Methods: A questionnaire study was carried out in 11 countries with 6461 participants in one or more medical clinics (31 clinics in all) in connection with the seafarers’ attending their mandatory health examination. The seafarers gave information on whether they were injured during their latest tour of duty. The proportion of STF was identified by a separate question: “Did you fall, slip or trip in connection with the injury?” (Yes or No). Adjusted odds ratios and 95% confidence intervals by use of multiple logistic regression analysis were used to control for confounding from other independent variables (for example, age, nationality, area on ship, etc).

Results: 43% of the total reported injuries (n = 467) were STF related. Fractures and sprains accounted for 42% of the STF injuries compared with 17% for non-STF injuries. The proportions of STF injuries for different types of ships and areas of the ships varied from <30 to >60%, particularly work on passenger ship decks, where STF injuries were >60%. The proportions of STF injuries increased by higher age by increasing number of days unfit for duty from work. Complaints from prolonged discomfort and the average number of days unfit for work were highest for STF injuries.

Conclusions: Injuries related to STF on merchant ships were more frequent than previous estimates. There is a need for improvements in defining, reporting, and preventing STF injuries in merchant seafaring.


D. Høivik1,2, B. E. Moen2.1Statoil ASA, Occupational Health and Working Environment Department, Bergen, Norway; 2Section for Occupational Medicine, University of Bergen, Norway

Introduction: The Norwegian Petroleum Directorate specifies in its regulations that enterprises must have a sound health, environment, and safety (HSE) culture. HSE culture is about human behaviour and attitude, competence, organisation, and collaboration and about procedures and physical conditions. It is necessary to use different methods, both quantitative and qualitative, and to see the different measurement instruments in connection, to obtain an insight in the HSE culture.

Methods: Data from the existing measurement and registration instruments in the company, concerning HSE, were analysed to reveal connections and disconnections. This gives opportunity to see the connections between what employees and managers say about HSE, through questionnaires, and what the company measures in objective incidents data. An analysis of the results from the annual corporate working environment and organisation survey in the company, and from annual statistics on accident/incident data, sick leave data, emission data, and waste sorting was performed. The data were collected from four different data sources. The analyses are done in three different levels in the organisations, from the business units (17 different units) to the plant (factory) and the department level (100 units). The incident and environment data were from 2000–04 and the annual corporate working environment and organisation survey and sick leave data were from 2003 and 2004. It included about 5000 employees.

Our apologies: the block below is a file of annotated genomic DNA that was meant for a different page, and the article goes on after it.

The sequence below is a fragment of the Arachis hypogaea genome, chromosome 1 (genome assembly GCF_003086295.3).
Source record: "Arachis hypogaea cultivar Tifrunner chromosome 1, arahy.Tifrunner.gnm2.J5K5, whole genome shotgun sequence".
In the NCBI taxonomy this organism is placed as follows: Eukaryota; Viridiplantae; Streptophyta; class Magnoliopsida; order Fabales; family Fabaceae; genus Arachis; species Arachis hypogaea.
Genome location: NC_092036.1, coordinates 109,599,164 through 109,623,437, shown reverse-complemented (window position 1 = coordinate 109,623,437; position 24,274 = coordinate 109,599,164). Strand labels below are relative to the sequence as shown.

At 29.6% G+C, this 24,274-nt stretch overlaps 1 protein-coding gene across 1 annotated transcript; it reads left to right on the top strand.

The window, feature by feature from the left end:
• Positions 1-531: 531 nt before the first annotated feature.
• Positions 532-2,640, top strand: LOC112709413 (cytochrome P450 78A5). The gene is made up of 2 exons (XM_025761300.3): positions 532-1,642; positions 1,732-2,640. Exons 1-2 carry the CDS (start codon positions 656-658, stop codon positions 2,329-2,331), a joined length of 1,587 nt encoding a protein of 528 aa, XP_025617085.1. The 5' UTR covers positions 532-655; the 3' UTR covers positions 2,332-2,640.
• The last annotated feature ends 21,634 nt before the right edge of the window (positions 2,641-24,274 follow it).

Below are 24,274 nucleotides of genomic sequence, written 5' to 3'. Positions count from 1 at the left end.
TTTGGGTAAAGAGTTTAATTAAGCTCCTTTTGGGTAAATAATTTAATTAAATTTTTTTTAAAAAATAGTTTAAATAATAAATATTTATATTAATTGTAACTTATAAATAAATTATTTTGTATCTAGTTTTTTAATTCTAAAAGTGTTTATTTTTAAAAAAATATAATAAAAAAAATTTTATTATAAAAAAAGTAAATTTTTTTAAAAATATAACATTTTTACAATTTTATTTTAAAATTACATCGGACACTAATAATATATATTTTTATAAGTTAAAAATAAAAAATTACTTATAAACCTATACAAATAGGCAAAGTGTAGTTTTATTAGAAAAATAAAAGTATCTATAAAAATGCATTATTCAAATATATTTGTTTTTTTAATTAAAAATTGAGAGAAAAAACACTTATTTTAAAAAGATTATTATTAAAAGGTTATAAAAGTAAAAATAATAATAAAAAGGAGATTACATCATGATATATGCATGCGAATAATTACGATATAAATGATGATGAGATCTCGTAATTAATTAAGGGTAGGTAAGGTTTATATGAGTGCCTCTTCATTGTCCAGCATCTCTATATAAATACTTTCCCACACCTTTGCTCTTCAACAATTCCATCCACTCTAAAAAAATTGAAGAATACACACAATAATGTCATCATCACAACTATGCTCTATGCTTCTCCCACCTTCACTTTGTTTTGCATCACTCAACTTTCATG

Results and Conclusions: The material, methods, and results from an example of analysis will be presented for discussion. The study may give answer to the hypothesis that comparing and analysing the results from different HSE measurement instruments in the company might give a better understanding of the strengths and weaknesses in the HSE culture. Such insight in the HSE culture is a prerequisite to point out the right measures regarding how to improve and strengthen the HSE culture and thus the HSE results in an enduring manner.